Under New York’s comparative-fault law, a pedestrian struck and hurt outside of a designated crosswalk may bear some of the blame for what happened and may receive less compensation than if injured while using the crosswalk. In other words, assuming that the driver also bears some fault, culpable conduct by the pedestrian may reduce, but not necessarily eliminate, that pedestrian’s recovery for pain and suffering.
The uneasy coexistence of pedestrians and motor-vehicle traffic goes back a long way.
According to the BBC, the word “jaywalking” was first used in December 1913, in Syracuse, where a department store Santa with a megaphone used the term in calling out pedestrians crossing the street anywhere they pleased.
The first widespread public use of the term, which simply meant inexperienced walker, was by Harper’s Magazine in 1915, according to The Gothamist. But the idea of holding jaywalkers legally accountable for their actions appears to have come from the auto industry, which grew alarmed by a citizens’ petition in Cincinnati to mechanically limit the speed of cars to 25 mph – a measure designed to protect pedestrians.
For a time in the early days of the American city, streets weren’t the presumed domain of cars and trucks but generally public spaces where activities that endangered or got in the way of people using them were frowned upon. In this climate, motorists had few rights, often were derided as “joy riders,” and found that owning a car didn’t do them much good.
So it was that early automakers, soon after beginning to mass-produce cars in the early 20th century, launched a campaign to appropriate the public spaces of cities for motor-vehicle traffic.
New York pedestrians have a number of rights and duties, which determine who has the right of way in particular scenarios. These rights and duties explain, for example, who has the right of way in crosswalks, on sidewalks, in areas other than sidewalks, among other scenarios. That term, “right of way,” means:
“The right of one vehicle or pedestrian to proceed in a lawful manner in preference to another vehicle or pedestrian approaching under such circumstances of direction, speed and proximity as to give rise to danger of collision unless one grants precedence to the other.”
The New York Vehicle and Traffic Law may contains provisions about who has the right of way in a particular situation, but just because some motorists may have the right of way does not mean that they can heedlessly or blindly drive on the roadway. All motorists must exercise reasonable care to see what is there to be seen and react accordingly.
Many accidents happen when pedestrians try to cross crosswalks. The legal definition of the term “crosswalk,” contained in Section 110 of the New York Vehicle and Traffic Law, can be somewhat difficult to digest:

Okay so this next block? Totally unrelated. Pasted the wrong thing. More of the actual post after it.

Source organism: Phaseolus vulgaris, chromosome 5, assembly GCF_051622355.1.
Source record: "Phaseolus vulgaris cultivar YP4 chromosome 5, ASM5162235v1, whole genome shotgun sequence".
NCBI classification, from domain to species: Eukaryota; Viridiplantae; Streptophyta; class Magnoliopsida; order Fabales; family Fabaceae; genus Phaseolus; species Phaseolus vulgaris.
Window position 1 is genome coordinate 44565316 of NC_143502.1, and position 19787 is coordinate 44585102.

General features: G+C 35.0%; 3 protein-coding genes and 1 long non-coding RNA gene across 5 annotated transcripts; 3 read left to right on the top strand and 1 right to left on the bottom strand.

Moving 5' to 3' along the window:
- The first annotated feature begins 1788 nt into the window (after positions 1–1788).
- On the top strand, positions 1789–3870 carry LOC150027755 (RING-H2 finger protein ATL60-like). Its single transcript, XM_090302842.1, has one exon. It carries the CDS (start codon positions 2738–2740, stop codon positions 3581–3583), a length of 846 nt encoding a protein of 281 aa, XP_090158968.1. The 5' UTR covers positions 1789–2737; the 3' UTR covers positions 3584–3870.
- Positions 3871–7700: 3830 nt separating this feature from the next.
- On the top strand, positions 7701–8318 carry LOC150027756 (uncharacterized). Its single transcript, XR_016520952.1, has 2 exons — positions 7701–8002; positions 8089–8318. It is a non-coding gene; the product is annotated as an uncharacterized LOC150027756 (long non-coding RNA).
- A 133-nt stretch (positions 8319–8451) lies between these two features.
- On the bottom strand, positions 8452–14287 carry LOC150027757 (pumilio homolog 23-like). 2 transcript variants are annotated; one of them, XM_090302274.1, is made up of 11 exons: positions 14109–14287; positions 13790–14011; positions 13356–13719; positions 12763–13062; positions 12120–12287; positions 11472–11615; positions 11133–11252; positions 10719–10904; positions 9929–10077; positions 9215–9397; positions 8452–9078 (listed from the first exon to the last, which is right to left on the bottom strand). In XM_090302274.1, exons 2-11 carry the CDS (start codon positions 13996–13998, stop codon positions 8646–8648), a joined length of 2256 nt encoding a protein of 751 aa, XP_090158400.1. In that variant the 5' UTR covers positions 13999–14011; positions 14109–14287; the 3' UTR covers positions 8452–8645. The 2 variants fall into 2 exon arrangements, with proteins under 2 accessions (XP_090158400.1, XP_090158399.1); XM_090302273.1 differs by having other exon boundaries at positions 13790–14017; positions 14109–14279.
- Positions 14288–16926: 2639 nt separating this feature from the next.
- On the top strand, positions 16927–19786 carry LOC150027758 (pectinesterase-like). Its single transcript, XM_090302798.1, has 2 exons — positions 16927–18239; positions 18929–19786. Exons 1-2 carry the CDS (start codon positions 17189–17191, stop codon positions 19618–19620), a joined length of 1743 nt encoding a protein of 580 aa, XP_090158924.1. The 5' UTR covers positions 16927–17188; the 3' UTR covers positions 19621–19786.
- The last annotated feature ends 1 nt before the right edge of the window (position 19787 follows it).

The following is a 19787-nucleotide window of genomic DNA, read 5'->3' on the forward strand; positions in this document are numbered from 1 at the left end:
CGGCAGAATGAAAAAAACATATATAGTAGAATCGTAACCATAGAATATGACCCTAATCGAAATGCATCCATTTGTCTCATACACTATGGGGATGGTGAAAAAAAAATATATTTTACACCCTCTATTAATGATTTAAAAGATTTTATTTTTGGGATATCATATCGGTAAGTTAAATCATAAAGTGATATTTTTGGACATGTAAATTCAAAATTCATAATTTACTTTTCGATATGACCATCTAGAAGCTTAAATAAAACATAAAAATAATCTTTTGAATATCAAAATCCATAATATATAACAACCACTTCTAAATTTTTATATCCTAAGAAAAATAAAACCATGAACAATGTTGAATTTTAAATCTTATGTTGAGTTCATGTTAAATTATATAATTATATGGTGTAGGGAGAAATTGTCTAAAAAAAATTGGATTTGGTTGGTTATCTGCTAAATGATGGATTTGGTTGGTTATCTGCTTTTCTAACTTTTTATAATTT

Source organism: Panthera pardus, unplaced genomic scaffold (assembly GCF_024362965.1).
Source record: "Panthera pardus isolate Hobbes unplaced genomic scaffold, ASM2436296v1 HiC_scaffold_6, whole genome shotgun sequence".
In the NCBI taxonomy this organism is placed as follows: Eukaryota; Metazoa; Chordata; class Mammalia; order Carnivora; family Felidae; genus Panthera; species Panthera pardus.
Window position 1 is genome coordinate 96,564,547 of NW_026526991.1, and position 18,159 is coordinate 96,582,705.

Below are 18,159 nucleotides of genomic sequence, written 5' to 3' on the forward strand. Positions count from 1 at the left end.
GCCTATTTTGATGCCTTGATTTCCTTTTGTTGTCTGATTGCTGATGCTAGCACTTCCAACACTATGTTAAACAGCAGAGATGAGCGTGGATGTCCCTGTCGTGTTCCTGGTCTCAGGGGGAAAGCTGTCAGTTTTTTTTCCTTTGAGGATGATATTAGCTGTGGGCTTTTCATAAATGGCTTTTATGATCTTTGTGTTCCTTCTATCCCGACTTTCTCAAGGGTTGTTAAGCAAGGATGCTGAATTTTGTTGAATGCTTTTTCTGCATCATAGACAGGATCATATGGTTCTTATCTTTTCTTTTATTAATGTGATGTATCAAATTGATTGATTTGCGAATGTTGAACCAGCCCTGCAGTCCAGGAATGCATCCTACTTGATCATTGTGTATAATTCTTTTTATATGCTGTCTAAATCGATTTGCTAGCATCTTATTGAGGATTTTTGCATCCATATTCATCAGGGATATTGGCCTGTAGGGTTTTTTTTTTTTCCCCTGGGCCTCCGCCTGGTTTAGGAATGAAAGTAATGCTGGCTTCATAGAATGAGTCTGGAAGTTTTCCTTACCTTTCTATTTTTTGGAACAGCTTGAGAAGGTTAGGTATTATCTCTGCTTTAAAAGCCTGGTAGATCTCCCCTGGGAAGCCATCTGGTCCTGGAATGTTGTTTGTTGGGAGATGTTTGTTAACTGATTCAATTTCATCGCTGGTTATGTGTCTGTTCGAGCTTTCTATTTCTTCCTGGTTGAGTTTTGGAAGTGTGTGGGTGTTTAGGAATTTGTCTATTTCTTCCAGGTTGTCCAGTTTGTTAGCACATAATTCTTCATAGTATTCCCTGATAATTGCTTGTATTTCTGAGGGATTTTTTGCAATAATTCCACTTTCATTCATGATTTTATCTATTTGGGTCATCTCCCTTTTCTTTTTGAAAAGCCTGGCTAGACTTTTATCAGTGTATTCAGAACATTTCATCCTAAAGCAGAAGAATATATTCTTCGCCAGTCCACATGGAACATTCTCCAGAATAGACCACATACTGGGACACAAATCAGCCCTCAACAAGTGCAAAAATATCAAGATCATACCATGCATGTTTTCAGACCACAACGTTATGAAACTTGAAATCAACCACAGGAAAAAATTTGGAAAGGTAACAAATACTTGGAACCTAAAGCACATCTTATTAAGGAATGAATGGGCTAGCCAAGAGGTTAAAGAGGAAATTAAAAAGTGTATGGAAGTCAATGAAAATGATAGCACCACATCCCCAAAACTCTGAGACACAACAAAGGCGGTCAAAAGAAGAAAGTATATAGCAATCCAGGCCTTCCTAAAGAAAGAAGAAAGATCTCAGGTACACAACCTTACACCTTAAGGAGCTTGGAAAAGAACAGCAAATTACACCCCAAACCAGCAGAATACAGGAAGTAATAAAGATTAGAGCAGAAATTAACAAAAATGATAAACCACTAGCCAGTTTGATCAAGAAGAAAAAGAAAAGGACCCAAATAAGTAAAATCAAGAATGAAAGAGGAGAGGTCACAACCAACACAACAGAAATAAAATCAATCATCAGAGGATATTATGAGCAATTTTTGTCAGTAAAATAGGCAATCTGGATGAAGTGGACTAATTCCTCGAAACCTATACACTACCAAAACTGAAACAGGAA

“That part of a roadway at an intersection included within the connections of the lateral lines of the sidewalks on opposite sides of the highway between the curbs or, in the absence of curbs, between the edges on the traversable roadway.”
“Any portion of a roadway at an intersection or elsewhere distinctly indicated for pedestrian crossing by lines or other markings on the surface.”
In many cases, a crosswalk will entail an area “distinctly indicated for pedestrian crossing.” Pedestrians generally have the right of way within a crosswalk, but are also obligated to follow traffic-control signal indications, including those relating to the use of a crosswalk. Following the rules of the road has become more important as, generally speaking, walking or cycling on or near roads has become more dangerous. Today’s outsized SUVs and trucks are at least 50 percent more likely to kill pedestrians than smaller vehicles, according to data published in the journal Traffic Injury Prevention.
Pickup trucks have also grown. Many now have much taller hoods, bigger blind spots, and more unforgiving designs.
Today’s pickup trucks sometimes also have fewer safety features than other cars on the road, despite having bigger blind spots and longer distances to brake. They are more likely to lack automatic emergency-braking systems with pedestrian detection and blind-spot warnings, according to some reports.
Pedestrians have never had it easy.
A pedestrian strike or knock-over accident can result in significant, debilitating injuries that can lead to immense loss of enjoyment of life.
When a car, truck, or SUV does injure a pedestrian, the latter can have a case for damages even if partly to blame for what happened. New York’s comparative fault rule provides for compensation in proportion to fault. So, for example, if a judge or jury decides that the defendant driver is 80 percent at fault and the plaintiff pedestrian is 20 percent at fault, the latter can still recover 80 percent of damages.
To establish negligence, an injured pedestrian must prove that the driver was negligent and such negligence was a legal and proximate cause of the injuries
If a pedestrian’s failure to follow the rules of the road played a part in causing an accident, the pedestrian likely would be found at least partly at fault provided that such failure to follow the rules of the road caused or contributed to the crash.
Besides jaywalking, other causes of pedestrian accidents can include:
The risk of a pedestrian accident increases after dark. If pedestrians plan on walking after dark, wearing light-colored or reflective clothing and carrying a flashlight may prove helpful.
If you are a hurt pedestrian, William Mattar, P.C., may be able to help. Our attorneys have helped thousands of injury victims who were injured by negligent drivers and are here to help injured pedestrians 24 hours a day. So, give us a call, at 844-444-4444, or fill out our free initial consultation form.